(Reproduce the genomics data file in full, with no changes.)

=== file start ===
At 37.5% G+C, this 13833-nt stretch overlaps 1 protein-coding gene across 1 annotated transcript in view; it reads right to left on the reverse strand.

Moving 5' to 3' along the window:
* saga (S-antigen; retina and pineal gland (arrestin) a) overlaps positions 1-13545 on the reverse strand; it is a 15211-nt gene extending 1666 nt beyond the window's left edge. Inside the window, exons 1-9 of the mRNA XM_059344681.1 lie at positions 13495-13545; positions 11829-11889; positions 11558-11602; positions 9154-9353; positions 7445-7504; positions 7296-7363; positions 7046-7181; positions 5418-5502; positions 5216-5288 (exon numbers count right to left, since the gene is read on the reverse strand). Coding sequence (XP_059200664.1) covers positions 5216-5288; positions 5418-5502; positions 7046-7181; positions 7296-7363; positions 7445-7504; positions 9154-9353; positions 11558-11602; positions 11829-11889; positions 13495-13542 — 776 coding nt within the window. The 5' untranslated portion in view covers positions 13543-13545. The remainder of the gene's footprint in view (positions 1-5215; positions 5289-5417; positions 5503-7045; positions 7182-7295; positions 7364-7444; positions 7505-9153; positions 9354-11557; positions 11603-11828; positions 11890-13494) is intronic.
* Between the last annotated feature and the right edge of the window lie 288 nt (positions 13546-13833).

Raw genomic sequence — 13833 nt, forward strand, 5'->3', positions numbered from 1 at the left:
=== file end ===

At 37.5% G+C, this 13833-nt stretch overlaps 1 protein-coding gene across 1 annotated transcript in view; it reads right to left on the reverse strand.

Moving 5' to 3' along the window:
* saga (S-antigen; retina and pineal gland (arrestin) a) overlaps positions 1-13545 on the reverse strand; it is a 15211-nt gene extending 1666 nt beyond the window's left edge. Inside the window, exons 1-9 of the mRNA XM_059344681.1 lie at positions 13495-13545; positions 11829-11889; positions 11558-11602; positions 9154-9353; positions 7445-7504; positions 7296-7363; positions 7046-7181; positions 5418-5502; positions 5216-5288 (exon numbers count right to left, since the gene is read on the reverse strand). Coding sequence (XP_059200664.1) covers positions 5216-5288; positions 5418-5502; positions 7046-7181; positions 7296-7363; positions 7445-7504; positions 9154-9353; positions 11558-11602; positions 11829-11889; positions 13495-13542 — 776 coding nt within the window. The 5' untranslated portion in view covers positions 13543-13545. The remainder of the gene's footprint in view (positions 1-5215; positions 5289-5417; positions 5503-7045; positions 7182-7295; positions 7364-7444; positions 7505-9153; positions 9354-11557; positions 11603-11828; positions 11890-13494) is intronic.
* Between the last annotated feature and the right edge of the window lie 288 nt (positions 13546-13833).

Raw genomic sequence — 13833 nt, forward strand, 5'->3', positions numbered from 1 at the left: